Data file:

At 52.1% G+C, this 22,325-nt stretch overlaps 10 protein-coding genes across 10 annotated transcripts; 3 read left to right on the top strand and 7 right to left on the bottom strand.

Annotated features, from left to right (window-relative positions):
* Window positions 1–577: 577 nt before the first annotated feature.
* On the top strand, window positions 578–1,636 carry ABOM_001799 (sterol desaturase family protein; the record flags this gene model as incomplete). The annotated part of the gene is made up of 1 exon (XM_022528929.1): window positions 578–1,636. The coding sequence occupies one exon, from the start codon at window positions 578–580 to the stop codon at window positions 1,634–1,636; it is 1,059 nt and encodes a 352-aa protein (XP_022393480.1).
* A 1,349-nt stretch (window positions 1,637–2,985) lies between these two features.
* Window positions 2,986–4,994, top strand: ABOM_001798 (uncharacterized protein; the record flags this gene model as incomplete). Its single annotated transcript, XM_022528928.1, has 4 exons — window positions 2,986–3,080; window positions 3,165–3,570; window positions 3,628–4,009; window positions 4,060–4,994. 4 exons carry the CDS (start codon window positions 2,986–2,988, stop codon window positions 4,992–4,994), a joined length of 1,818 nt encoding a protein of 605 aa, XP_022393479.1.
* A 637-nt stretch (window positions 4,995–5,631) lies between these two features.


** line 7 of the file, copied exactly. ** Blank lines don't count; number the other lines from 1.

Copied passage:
* A 637-nt stretch (window positions 4,995–5,631) lies between these two features.